Meanwhile, the next big breakthrough in the early days had been in 1799 when William Smith pointed out that “the same strata are always found in the same order of superposition, and they always contain the same peculiar fossils” (Winchester 2002). He realised he could use these different fossils as markers to place any local sequence into a much wider and deeper sequence. He published a geology map of England and Wales in 1815 (Baxter 2003). The science of geology then took off.
In his book “Principles of Geology”, produced in about 1830, Sir Charles Lyell (born the year James Hutton died) combined all these ideas and introduced the theory that came to be called “uniformitarianism”. This states that geological processes are largely the same today as they have always been. The theory has served geologists well in their search for minerals and oil since those early days and so it is probably basically correct. But Lyell also obviously had problems with mountains.
Charles Darwin was given a copy of Lyell’s book to read during his long voyage on the Beagle (Baxter 2003).
Several pieces of evidence including precise survey methods have established that the continents are slowly moving round the earth’s surface. The sea floor expands from mid-ocean ridges and pushes under the land at what are called subduction zones. As material from the sea floor is pushed down it raises a chain of mountains and causes earthquakes and volcanoes along the subduction zone. As the Himalayas show, the mountain chain can actually be a long way inland.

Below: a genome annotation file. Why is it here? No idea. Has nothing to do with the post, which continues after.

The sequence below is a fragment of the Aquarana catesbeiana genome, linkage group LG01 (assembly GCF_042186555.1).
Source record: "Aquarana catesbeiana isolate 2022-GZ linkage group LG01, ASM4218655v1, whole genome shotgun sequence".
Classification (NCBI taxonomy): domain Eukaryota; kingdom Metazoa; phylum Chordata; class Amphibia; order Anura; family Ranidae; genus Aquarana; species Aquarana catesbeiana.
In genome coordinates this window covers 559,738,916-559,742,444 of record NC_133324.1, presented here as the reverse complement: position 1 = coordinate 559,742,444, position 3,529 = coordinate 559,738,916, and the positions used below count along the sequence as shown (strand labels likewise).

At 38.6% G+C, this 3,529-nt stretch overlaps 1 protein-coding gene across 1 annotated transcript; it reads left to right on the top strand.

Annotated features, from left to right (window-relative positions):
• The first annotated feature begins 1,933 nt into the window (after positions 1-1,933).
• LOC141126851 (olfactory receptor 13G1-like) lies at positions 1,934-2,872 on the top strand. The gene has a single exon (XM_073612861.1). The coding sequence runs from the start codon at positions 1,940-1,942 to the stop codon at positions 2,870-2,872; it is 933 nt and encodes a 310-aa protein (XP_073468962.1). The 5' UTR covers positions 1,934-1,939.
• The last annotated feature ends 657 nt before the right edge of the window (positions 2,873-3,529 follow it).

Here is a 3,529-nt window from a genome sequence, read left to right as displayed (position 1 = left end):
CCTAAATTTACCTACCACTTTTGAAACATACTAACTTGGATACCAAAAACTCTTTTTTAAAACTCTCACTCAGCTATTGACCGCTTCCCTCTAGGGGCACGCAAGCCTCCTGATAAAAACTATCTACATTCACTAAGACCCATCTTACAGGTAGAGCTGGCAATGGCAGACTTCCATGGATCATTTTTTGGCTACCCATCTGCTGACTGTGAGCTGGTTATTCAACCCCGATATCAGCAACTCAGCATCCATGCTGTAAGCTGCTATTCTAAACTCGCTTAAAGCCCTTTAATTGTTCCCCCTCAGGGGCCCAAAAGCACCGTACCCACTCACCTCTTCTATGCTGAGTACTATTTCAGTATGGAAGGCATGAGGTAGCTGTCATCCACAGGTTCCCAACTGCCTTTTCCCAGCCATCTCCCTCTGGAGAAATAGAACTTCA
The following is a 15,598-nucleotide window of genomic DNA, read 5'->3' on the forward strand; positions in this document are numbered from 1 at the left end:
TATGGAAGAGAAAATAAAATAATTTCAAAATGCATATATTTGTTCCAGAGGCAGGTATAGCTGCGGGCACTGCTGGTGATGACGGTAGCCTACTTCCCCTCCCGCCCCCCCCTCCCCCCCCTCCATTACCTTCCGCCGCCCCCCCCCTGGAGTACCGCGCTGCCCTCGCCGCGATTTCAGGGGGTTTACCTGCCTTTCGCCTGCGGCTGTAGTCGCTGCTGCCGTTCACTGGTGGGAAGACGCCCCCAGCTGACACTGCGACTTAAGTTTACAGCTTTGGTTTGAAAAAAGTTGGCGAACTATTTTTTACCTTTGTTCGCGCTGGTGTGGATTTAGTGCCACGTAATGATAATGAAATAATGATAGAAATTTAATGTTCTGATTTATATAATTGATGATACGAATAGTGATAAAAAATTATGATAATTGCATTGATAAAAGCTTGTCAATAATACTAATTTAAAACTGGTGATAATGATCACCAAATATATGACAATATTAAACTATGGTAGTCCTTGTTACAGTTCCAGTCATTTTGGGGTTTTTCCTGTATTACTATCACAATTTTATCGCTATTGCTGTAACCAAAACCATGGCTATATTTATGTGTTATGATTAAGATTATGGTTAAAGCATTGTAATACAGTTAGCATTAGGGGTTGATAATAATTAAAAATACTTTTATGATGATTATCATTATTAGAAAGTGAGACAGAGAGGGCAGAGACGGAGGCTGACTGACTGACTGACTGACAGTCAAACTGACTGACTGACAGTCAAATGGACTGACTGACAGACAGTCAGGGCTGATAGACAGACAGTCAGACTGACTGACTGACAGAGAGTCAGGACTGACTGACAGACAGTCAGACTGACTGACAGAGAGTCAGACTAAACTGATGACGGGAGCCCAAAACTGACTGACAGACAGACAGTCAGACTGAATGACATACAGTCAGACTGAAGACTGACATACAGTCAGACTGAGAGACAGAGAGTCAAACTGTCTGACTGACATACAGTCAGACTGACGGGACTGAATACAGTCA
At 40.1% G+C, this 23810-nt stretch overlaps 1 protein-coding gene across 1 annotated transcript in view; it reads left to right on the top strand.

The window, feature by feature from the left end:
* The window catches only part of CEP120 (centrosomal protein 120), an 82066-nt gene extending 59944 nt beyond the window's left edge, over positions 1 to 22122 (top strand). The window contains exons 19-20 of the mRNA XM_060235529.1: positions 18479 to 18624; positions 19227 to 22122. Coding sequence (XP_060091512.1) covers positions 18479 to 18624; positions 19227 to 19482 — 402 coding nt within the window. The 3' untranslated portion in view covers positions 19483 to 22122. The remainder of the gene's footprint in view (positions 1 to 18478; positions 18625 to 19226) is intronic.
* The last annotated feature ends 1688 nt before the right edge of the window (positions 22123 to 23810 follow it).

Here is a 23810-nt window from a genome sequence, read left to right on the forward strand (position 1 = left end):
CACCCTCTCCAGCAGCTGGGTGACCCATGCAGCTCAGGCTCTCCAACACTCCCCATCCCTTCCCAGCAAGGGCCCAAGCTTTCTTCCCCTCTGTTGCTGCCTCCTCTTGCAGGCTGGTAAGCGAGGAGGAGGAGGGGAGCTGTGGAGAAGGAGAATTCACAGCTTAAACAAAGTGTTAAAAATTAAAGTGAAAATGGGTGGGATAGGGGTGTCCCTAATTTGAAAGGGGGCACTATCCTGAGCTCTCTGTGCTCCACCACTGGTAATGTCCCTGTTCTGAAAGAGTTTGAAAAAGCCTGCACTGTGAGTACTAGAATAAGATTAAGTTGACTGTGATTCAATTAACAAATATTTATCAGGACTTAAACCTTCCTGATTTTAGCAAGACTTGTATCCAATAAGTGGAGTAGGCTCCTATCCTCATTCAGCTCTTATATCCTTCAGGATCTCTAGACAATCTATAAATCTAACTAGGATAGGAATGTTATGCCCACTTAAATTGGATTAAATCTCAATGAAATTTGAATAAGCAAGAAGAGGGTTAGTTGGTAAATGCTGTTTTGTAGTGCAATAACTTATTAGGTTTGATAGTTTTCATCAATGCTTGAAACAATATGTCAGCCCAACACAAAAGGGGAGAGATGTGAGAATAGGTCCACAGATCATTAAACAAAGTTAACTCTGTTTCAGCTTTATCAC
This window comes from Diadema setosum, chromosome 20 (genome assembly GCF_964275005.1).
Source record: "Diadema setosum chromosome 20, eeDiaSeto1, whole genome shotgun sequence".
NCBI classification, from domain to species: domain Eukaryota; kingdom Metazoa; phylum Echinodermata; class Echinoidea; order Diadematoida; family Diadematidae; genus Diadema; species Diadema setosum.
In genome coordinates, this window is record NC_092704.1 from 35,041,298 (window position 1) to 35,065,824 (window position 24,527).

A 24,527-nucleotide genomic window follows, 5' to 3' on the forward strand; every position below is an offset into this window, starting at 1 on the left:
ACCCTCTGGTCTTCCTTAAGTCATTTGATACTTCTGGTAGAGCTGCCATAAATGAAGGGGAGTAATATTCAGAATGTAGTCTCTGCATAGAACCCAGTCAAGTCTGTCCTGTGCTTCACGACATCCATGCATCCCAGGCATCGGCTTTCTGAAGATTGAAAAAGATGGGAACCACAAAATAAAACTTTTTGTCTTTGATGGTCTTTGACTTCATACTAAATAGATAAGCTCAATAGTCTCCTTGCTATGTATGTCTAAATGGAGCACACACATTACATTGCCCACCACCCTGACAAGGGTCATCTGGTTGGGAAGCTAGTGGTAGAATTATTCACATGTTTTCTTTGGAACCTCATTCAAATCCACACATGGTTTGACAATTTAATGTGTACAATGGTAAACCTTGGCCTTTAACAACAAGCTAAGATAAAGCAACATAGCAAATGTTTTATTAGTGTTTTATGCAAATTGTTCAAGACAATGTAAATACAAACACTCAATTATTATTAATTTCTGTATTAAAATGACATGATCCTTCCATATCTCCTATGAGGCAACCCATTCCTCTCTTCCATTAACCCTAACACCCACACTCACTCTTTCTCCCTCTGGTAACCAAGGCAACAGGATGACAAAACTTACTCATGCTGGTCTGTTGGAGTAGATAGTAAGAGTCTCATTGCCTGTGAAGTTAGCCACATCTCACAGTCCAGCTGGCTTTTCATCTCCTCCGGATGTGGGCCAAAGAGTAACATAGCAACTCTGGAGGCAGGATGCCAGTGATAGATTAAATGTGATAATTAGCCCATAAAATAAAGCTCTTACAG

The rate of movement may have been more rapid in the past, but nobody has provided any evidence for this and it seems unlikely. In fact when the continents are fitted back into their presumed original position mountain ranges that appear to have been pushed up by even more ancient continental movements are revealed as being continuous across different continents. The best example is the line up of the Appalachian Mountains of North America with the Highlands of Scotland and the Scandinavian peninsular. This shows that the Atlantic Ocean opened after the mountains had been formed. Continental movement has been going on for much longer than just any relatively recent movement.
The theory of continental drift (pdf), first seriously proposed by Alfred Wegener in 1912 (Gohau 1991) and proved in the mid 1960s, was able to explain so many things that had previously been impossible to understand (Tudge 1996). As the defence said earlier we consider any new theory to be true when it can provide consistent solutions to many different problems. Continental drift explained away the many ancient similarities between plants and animals on what are today widely separated landmasses. No longer was it necessary to imagine ancient land bridges where no evidence for them could be found. The problem of mountains was also solved.